The award-winning voice of North Cobb High School in Kennesaw, Georgia.

The Chant

The award-winning voice of North Cobb High School in Kennesaw, Georgia.

The Chant

The award-winning voice of North Cobb High School in Kennesaw, Georgia.

The Chant

Five must-read books for Asian American and Pacific Islander Heritage Month

Rose Ordonio
As May rolls in, the month serves as a time to recognize the influences of Asian American and Pacific Islanders (AAPI). Across the country, annual celebrations commemorate the culture and history of the AAPI community throughout the month. To acknowledge and understand the diverse stories within the AAPI community, read these five books that address key topics and complexities through literature.

May marks the month to celebrate the heritage of Asian Americans and Pacific Islanders (AAPI). Asians hold a rich culture that has taken form in media and literature. To recognize AAPI culture and its stories, pick up these five pieces of literature to acknowledge and recognize the diverse narratives of their strides. 

“Joy Luck Club”

Amy Tan’s highly praised novel, “The Joy Luck Club ” follows four Chinese immigrant women, who form a club with the book’s name. The club forms around the presence of them playing games of mahjong while enjoying their cultural dishes, and taking part in their usual gossip about their children. The book also revolves around the lives of their four American-born daughters. Comprising 16 short stories from each woman, Tan creatively sets the narrative structure to a mahjong metaphor by dividing the book into four parts to create 16 chapters. 

The stories dive into the complicated and complex relationships between Chinese immigrant mothers and their American daughters. As the mothers struggle to preserve their Chinese culture and cling to their values, their daughters battle with the pressures of American identity and welcome Western societal ideals, highlighting generational and ideological tension. The book also illuminates the struggles of immigrants, illustrating the challenging experiences and hardships immigrants face starting a new life in a new country. 

“Crying in H-Mart”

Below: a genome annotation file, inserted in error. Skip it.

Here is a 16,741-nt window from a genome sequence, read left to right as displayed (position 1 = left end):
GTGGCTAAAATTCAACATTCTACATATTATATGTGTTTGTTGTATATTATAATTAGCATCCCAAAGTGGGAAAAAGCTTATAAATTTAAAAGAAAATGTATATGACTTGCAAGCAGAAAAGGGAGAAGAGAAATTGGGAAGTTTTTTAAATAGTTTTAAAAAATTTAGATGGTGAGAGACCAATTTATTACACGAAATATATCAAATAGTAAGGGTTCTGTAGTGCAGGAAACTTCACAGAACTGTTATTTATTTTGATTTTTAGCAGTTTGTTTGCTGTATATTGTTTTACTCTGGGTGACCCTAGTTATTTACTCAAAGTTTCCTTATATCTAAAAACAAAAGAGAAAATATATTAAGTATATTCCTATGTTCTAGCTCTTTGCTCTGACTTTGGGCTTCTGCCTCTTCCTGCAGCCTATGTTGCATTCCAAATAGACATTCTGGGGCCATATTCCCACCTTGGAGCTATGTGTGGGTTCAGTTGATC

Michelle Zauner’s memoir has become a recognizable name in the book community, with it receiving critical acclaim and debuting as the seventh best-selling hardcover nonfiction book a week after its publishing. Zauner first released an essay with the same name in the publication The New Yorker and later wrote the book as an expansion after literary agents reached out following the release of her essay. Two months after the publishing of her autobiographical novel, Orion Pictures announced the production company would turn the book into a feature film. 

The book starts off with the essay published in the New Yorker and follows her as she navigates through the aisles of H-Mart— a North American supermarket chain store that focuses on Asian products. As Zauner delves into the events of her upbringing, she writes about the cultural struggles of her Korean-American identity. The main focus relates to the complex relationship between her and her mother and her mother’s terminal cancer, leading to her eventual passing. Zauner intertwines her Korean roots with her mother, but as she stays by her side during her fight with cancer, she reconnects her to her Korean identity through food and memories. Zanuer’s profound narrative allows for insight related to the feelings of losing family members and finding strength in one’s cultural identity. She also addresses the struggles of a mixed-race individual and the pressure of assimilation in society. 

“Gold Diggers”

In 2021, Sanjena Sathian released her debut novel, “Gold Diggers”, incorporating the magical realism genre while also following an Asian-American narrative. Sathian fuses fantastical elements to open up a lens to the experiences of young AAPIs through a complex cultural world. The same year of its debut, actress and producer Mindy Kaling announced that her production company Kaling International would turn the book into a television series.